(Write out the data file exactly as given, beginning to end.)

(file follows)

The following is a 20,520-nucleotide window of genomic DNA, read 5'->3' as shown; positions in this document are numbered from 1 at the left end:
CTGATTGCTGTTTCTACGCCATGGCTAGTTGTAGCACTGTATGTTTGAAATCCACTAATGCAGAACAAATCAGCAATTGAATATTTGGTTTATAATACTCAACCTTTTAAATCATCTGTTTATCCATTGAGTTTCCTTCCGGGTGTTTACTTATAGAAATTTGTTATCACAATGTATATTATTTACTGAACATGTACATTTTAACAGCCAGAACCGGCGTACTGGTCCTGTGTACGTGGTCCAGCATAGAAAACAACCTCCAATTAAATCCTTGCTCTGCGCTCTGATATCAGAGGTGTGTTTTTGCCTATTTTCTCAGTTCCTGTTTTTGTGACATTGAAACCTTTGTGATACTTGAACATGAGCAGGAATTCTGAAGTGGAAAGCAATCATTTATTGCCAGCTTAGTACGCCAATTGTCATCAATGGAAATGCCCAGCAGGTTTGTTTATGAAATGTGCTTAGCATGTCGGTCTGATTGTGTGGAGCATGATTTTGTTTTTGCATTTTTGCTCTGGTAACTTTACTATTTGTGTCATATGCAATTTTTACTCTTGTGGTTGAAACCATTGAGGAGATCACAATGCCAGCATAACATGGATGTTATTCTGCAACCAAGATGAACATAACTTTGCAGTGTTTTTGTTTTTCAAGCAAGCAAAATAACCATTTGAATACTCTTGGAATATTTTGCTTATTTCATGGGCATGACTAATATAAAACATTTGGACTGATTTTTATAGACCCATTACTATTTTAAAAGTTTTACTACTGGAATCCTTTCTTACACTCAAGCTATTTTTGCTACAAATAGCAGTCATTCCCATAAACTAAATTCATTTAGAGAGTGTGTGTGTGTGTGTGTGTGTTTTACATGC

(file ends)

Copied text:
The following is a 20,520-nucleotide window of genomic DNA, read 5'->3' as shown; positions in this document are numbered from 1 at the left end:
CTGATTGCTGTTTCTACGCCATGGCTAGTTGTAGCACTGTATGTTTGAAATCCACTAATGCAGAACAAATCAGCAATTGAATATTTGGTTTATAATACTCAACCTTTTAAATCATCTGTTTATCCATTGAGTTTCCTTCCGGGTGTTTACTTATAGAAATTTGTTATCACAATGTATATTATTTACTGAACATGTACATTTTAACAGCCAGAACCGGCGTACTGGTCCTGTGTACGTGGTCCAGCATAGAAAACAACCTCCAATTAAATCCTTGCTCTGCGCTCTGATATCAGAGGTGTGTTTTTGCCTATTTTCTCAGTTCCTGTTTTTGTGACATTGAAACCTTTGTGATACTTGAACATGAGCAGGAATTCTGAAGTGGAAAGCAATCATTTATTGCCAGCTTAGTACGCCAATTGTCATCAATGGAAATGCCCAGCAGGTTTGTTTATGAAATGTGCTTAGCATGTCGGTCTGATTGTGTGGAGCATGATTTTGTTTTTGCATTTTTGCTCTGGTAACTTTACTATTTGTGTCATATGCAATTTTTACTCTTGTGGTTGAAACCATTGAGGAGATCACAATGCCAGCATAACATGGATGTTATTCTGCAACCAAGATGAACATAACTTTGCAGTGTTTTTGTTTTTCAAGCAAGCAAAATAACCATTTGAATACTCTTGGAATATTTTGCTTATTTCATGGGCATGACTAATATAAAACATTTGGACTGATTTTTATAGACCCATTACTATTTTAAAAGTTTTACTACTGGAATCCTTTCTTACACTCAAGCTATTTTTGCTACAAATAGCAGTCATTCCCATAAACTAAATTCATTTAGAGAGTGTGTGTGTGTGTGTGTGTGTTTTACATGC